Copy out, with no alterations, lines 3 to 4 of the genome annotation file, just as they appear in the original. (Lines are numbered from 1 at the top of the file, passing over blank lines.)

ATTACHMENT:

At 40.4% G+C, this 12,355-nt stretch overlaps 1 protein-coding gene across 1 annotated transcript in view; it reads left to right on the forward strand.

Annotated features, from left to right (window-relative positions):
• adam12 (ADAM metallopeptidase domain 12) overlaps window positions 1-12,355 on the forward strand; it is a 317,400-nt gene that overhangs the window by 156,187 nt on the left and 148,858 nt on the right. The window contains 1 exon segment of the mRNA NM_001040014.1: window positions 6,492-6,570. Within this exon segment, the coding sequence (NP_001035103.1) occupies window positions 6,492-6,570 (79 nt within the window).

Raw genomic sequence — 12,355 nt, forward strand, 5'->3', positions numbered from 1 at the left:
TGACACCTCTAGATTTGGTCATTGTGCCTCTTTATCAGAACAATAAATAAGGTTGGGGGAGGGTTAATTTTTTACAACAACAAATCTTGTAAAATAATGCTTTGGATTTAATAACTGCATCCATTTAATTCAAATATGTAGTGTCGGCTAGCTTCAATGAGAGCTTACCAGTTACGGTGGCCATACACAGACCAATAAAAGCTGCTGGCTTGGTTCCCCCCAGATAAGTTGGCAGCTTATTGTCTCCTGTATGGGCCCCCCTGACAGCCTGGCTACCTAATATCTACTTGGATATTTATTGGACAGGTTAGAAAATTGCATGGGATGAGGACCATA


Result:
• adam12 (ADAM metallopeptidase domain 12) overlaps window positions 1-12,355 on the forward strand; it is a 317,400-nt gene that overhangs the window by 156,187 nt on the left and 148,858 nt on the right. The window contains 1 exon segment of the mRNA NM_001040014.1: window positions 6,492-6,570. Within this exon segment, the coding sequence (NP_001035103.1) occupies window positions 6,492-6,570 (79 nt within the window).

Raw genomic sequence — 12,355 nt, forward strand, 5'->3', positions numbered from 1 at the left: